Tag Archives for " Journaling "

Bullet Journal Layout, March 2018

March 2018 Bujo layout BLOG

My journaling has evolved much over the past few years since I discovered the Bullet Journal system. I love that this method is so flexible and streamline. The fact that my BuJo can be whatever I want it to be and if I change my mind or my style from one week to the next, it's perfectly fine and it still works!

At the start of this year I ordered a beautiful new journal, my goal was to start this year in style, but chronic illness is quite unpredictable and I ended up not really getting started on anything until now. I hope you will enjoy this little tour through this month's layout in my new Bujo - I love it and cannot wait to use it daily! 

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Reflecting, Aiming, Expanding, Focusing, Refreshing

Jan 2018 Reflecting Aiming Expanding Focusing Refreshing BLOG

I'm so happy to finally be taking part in A Chronic Voice's monthly link-up! I have been silently following along from the shadows for months, then last month I finally wrote the post, but of course I waited till the very last day and actually missed the deadline by 4 hours because Sheryl works on Singapore time. 

This time I'm doing a bit better, I am writing this post with 6 days to spare. Wow, I must say I am impressed with myself. I am trying hard to get into a good and productive as can be routine, but before I delve into all that, here are this month's prompts:

  1. Reflecting (on the year that's passed)
  2. Aiming (to get out more)
  3. Expanding (my social media presence)
  4. Focusing (on making more art)
  5. Refreshing (my soul)
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November 2017 Bullet Journal setup

Bullet Journal layout November 2017, ChronicallyHopeful

I haven’t done one of these flip through posts in a while. My journal has evolved a bit since the last post and I’m excited to show you what I’m using now. Things are definitely more streamline and simplified. It’s no use using a bullet journal if it’s only complicating your life, so by reviewing what worked this month and what didn’t, you can focus on what enhances your life and get rid of the clutter, even in your journal!Continue reading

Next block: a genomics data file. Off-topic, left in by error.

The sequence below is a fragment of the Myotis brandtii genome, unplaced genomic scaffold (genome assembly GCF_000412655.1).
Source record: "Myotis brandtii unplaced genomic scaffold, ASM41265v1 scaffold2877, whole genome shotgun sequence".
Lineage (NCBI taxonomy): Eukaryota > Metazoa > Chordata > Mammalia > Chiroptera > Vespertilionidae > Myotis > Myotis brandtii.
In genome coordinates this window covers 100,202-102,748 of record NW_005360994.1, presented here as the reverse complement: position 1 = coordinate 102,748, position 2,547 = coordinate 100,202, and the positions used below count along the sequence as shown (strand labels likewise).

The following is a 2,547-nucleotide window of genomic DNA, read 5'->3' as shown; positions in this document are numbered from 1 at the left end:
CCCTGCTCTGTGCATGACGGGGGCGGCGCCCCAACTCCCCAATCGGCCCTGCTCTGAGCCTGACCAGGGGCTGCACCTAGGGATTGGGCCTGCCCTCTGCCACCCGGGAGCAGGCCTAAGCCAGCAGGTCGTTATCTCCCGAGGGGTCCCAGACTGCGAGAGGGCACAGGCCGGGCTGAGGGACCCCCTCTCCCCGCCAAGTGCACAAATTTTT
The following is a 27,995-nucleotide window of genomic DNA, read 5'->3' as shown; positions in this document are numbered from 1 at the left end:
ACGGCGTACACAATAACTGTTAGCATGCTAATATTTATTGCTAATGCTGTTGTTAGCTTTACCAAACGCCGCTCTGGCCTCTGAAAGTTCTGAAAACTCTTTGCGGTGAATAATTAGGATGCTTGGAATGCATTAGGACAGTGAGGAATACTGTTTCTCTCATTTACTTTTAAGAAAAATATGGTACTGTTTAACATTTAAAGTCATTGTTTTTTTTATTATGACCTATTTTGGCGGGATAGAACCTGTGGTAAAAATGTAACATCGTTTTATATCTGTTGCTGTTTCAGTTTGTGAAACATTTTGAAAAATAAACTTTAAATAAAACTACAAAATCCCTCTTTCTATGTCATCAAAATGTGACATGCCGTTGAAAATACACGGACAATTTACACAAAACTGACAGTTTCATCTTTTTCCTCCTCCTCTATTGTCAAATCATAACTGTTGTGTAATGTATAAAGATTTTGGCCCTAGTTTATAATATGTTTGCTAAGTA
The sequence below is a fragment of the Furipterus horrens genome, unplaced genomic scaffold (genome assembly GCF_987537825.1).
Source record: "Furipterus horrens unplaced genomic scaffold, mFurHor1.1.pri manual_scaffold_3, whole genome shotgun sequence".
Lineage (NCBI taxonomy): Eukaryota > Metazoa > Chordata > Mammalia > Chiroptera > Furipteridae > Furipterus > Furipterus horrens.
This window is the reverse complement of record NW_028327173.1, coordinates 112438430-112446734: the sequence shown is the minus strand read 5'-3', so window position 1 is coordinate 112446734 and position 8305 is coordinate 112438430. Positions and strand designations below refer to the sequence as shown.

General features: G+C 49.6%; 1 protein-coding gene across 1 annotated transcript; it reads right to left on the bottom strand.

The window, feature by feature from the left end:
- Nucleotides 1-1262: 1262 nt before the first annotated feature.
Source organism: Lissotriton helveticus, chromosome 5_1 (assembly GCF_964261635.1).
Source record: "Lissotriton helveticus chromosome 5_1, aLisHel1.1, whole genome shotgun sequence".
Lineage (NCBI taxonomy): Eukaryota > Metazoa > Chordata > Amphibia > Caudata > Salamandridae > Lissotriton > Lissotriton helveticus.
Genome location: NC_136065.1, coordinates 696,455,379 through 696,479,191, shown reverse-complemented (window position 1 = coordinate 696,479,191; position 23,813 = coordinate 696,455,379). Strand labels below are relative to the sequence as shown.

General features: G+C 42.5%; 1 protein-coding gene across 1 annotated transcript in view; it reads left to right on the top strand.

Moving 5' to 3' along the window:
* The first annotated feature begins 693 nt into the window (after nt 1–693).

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Bullet Journal Helpful For People With Chronic Illness

Bullet Journal Helpful for people with Chronic Illness, ChronicallyHopeful

If you are anything like me, you collect lovely journals and have a stack of them just waiting to be used. You never know when the need will arise to use a notebook, but when that moment comes, you’ll be ready!

I’ve started and restarted many of them. Giving up on one purpose and then assigning another a few months later. I’m not good at being consistent with things, I seem to have trouble with religiously sitting down with a journal to write thoughts, feelings or prayers. And the same thing applies to my art journals.

The only journal I have had success in maintaining over extended periods of time is the bullet journal. I believe this is because of the way my bujo was designed: by me, as needed, and it’s super flexible.

Have you ever tried using a bullet journal?
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BuJo July: New month, new schedule, new goals!

I discovered the bullet journal craze in 2016 while I was looking for a way to track my symptoms, medications, activity levels and appointments.

Brain fog makes keeping on top of things quite difficult and I’ve always enjoyed the idea of keeping a journal, in fact I collect notebooks and paper because I always imagine all the use I could get out if them.

Bullet journals in particular are very versatile and personalisable which is perfect since we all have different needs.

I used my first one for many months, I almost filled the whole book, but at one point my therapist told me to stop keeping track of everything because she thinks this keeps me focused on the wrong things.

I took up her challenge and stopped taking notes, but I didn’t get any better, the problem is not in my head or my thinking, I am quite at peace with my condition and the season I’m in right now.

The problem is physical, and keeping track of things is a way for me to monitor my progress and figure out where I might need to adjust my routine. Continue reading

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